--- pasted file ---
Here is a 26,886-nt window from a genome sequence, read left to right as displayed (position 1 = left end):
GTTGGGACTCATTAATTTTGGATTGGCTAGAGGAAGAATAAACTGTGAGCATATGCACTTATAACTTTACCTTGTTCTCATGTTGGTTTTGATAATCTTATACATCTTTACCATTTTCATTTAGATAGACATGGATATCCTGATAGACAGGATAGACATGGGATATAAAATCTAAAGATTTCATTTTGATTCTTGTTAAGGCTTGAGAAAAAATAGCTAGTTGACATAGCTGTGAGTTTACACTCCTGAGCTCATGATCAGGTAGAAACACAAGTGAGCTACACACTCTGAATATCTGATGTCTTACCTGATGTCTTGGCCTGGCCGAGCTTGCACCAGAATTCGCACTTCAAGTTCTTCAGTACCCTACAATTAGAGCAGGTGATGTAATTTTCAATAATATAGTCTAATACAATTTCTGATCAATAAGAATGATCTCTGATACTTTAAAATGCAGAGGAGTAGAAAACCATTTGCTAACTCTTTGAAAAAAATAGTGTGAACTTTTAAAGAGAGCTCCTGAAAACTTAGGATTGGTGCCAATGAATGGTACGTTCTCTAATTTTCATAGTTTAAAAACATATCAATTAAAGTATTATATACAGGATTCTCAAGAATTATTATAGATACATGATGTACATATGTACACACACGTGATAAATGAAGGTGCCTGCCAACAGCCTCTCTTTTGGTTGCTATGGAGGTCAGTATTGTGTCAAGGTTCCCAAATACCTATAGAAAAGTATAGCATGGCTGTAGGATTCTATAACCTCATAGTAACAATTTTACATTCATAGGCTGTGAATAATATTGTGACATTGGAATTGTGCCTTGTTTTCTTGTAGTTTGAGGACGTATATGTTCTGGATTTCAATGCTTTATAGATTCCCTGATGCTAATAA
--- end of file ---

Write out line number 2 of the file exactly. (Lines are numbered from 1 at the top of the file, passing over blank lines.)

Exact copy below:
GTTGGGACTCATTAATTTTGGATTGGCTAGAGGAAGAATAAACTGTGAGCATATGCACTTATAACTTTACCTTGTTCTCATGTTGGTTTTGATAATCTTATACATCTTTACCATTTTCATTTAGATAGACATGGATATCCTGATAGACAGGATAGACATGGGATATAAAATCTAAAGATTTCATTTTGATTCTTGTTAAGGCTTGAGAAAAAATAGCTAGTTGACATAGCTGTGAGTTTACACTCCTGAGCTCATGATCAGGTAGAAACACAAGTGAGCTACACACTCTGAATATCTGATGTCTTACCTGATGTCTTGGCCTGGCCGAGCTTGCACCAGAATTCGCACTTCAAGTTCTTCAGTACCCTACAATTAGAGCAGGTGATGTAATTTTCAATAATATAGTCTAATACAATTTCTGATCAATAAGAATGATCTCTGATACTTTAAAATGCAGAGGAGTAGAAAACCATTTGCTAACTCTTTGAAAAAAATAGTGTGAACTTTTAAAGAGAGCTCCTGAAAACTTAGGATTGGTGCCAATGAATGGTACGTTCTCTAATTTTCATAGTTTAAAAACATATCAATTAAAGTATTATATACAGGATTCTCAAGAATTATTATAGATACATGATGTACATATGTACACACACGTGATAAATGAAGGTGCCTGCCAACAGCCTCTCTTTTGGTTGCTATGGAGGTCAGTATTGTGTCAAGGTTCCCAAATACCTATAGAAAAGTATAGCATGGCTGTAGGATTCTATAACCTCATAGTAACAATTTTACATTCATAGGCTGTGAATAATATTGTGACATTGGAATTGTGCCTTGTTTTCTTGTAGTTTGAGGACGTATATGTTCTGGATTTCAATGCTTTATAGATTCCCTGATGCTAATAA